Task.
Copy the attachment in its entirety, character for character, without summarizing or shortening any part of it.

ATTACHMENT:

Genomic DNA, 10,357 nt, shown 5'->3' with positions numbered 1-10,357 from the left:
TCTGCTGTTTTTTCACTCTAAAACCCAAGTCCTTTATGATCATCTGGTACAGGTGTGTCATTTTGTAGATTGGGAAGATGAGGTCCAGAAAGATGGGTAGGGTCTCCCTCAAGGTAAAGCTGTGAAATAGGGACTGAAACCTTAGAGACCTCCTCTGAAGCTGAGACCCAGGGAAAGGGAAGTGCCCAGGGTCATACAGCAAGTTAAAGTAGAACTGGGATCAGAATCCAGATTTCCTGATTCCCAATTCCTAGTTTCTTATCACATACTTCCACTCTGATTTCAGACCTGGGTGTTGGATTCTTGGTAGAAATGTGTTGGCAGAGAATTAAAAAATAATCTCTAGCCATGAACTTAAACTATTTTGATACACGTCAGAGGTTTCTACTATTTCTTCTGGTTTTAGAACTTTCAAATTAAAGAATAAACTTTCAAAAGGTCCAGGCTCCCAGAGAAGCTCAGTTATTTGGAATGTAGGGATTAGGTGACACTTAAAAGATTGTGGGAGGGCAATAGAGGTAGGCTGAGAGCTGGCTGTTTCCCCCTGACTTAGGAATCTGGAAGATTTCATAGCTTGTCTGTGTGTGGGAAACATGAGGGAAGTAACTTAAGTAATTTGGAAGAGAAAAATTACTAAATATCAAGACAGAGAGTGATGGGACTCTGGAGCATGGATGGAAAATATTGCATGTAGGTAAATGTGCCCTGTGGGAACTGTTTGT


Genomic DNA, 10,357 nt, shown 5'->3' with positions numbered 1-10,357 from the left:
TCTGCTGTTTTTTCACTCTAAAACCCAAGTCCTTTATGATCATCTGGTACAGGTGTGTCATTTTGTAGATTGGGAAGATGAGGTCCAGAAAGATGGGTAGGGTCTCCCTCAAGGTAAAGCTGTGAAATAGGGACTGAAACCTTAGAGACCTCCTCTGAAGCTGAGACCCAGGGAAAGGGAAGTGCCCAGGGTCATACAGCAAGTTAAAGTAGAACTGGGATCAGAATCCAGATTTCCTGATTCCCAATTCCTAGTTTCTTATCACATACTTCCACTCTGATTTCAGACCTGGGTGTTGGATTCTTGGTAGAAATGTGTTGGCAGAGAATTAAAAAATAATCTCTAGCCATGAACTTAAACTATTTTGATACACGTCAGAGGTTTCTACTATTTCTTCTGGTTTTAGAACTTTCAAATTAAAGAATAAACTTTCAAAAGGTCCAGGCTCCCAGAGAAGCTCAGTTATTTGGAATGTAGGGATTAGGTGACACTTAAAAGATTGTGGGAGGGCAATAGAGGTAGGCTGAGAGCTGGCTGTTTCCCCCTGACTTAGGAATCTGGAAGATTTCATAGCTTGTCTGTGTGTGGGAAACATGAGGGAAGTAACTTAAGTAATTTGGAAGAGAAAAATTACTAAATATCAAGACAGAGAGTGATGGGACTCTGGAGCATGGATGGAAAATATTGCATGTAGGTAAATGTGCCCTGTGGGAACTGTTTGT